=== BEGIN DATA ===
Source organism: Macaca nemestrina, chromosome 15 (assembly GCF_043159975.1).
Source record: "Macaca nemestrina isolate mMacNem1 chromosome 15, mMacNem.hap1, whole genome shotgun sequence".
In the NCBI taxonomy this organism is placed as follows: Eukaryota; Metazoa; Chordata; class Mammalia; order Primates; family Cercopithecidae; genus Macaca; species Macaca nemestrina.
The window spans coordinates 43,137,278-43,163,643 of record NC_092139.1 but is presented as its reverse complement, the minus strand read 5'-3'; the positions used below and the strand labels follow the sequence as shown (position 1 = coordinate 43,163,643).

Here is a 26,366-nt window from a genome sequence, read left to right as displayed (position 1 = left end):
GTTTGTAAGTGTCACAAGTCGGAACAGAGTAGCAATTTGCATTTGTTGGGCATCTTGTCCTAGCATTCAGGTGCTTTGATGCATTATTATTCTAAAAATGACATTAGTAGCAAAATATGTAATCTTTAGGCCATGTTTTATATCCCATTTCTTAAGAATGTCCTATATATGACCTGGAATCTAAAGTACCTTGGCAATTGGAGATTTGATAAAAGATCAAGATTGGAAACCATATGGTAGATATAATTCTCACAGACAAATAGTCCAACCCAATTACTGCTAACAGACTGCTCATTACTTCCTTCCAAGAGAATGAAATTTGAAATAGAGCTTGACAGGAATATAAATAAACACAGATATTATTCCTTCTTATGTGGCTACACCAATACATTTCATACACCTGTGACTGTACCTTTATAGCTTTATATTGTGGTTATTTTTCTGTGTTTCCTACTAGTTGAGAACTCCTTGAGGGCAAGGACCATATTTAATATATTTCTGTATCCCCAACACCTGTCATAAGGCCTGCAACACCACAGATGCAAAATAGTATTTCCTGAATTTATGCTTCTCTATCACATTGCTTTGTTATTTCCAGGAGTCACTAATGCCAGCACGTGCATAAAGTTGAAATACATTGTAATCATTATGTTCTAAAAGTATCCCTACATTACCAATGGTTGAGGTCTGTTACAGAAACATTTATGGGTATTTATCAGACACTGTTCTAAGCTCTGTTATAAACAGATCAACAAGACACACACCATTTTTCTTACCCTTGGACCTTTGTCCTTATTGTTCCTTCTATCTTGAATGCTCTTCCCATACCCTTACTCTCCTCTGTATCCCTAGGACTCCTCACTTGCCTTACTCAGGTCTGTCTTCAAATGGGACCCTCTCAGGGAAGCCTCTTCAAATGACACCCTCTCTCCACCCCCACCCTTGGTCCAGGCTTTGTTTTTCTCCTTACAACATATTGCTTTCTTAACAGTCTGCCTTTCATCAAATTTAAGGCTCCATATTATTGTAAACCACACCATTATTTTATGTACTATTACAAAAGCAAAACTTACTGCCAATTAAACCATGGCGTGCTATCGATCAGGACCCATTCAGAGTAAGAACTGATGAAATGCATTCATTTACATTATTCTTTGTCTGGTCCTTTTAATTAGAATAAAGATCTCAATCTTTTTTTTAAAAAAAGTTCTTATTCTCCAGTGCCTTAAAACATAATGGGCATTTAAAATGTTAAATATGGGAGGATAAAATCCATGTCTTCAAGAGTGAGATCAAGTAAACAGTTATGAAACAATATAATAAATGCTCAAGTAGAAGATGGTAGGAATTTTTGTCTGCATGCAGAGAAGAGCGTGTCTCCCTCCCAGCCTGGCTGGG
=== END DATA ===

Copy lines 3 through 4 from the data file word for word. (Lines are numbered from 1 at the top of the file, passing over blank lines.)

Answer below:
In the NCBI taxonomy this organism is placed as follows: Eukaryota; Metazoa; Chordata; class Mammalia; order Primates; family Cercopithecidae; genus Macaca; species Macaca nemestrina.
The window spans coordinates 43,137,278-43,163,643 of record NC_092139.1 but is presented as its reverse complement, the minus strand read 5'-3'; the positions used below and the strand labels follow the sequence as shown (position 1 = coordinate 43,163,643).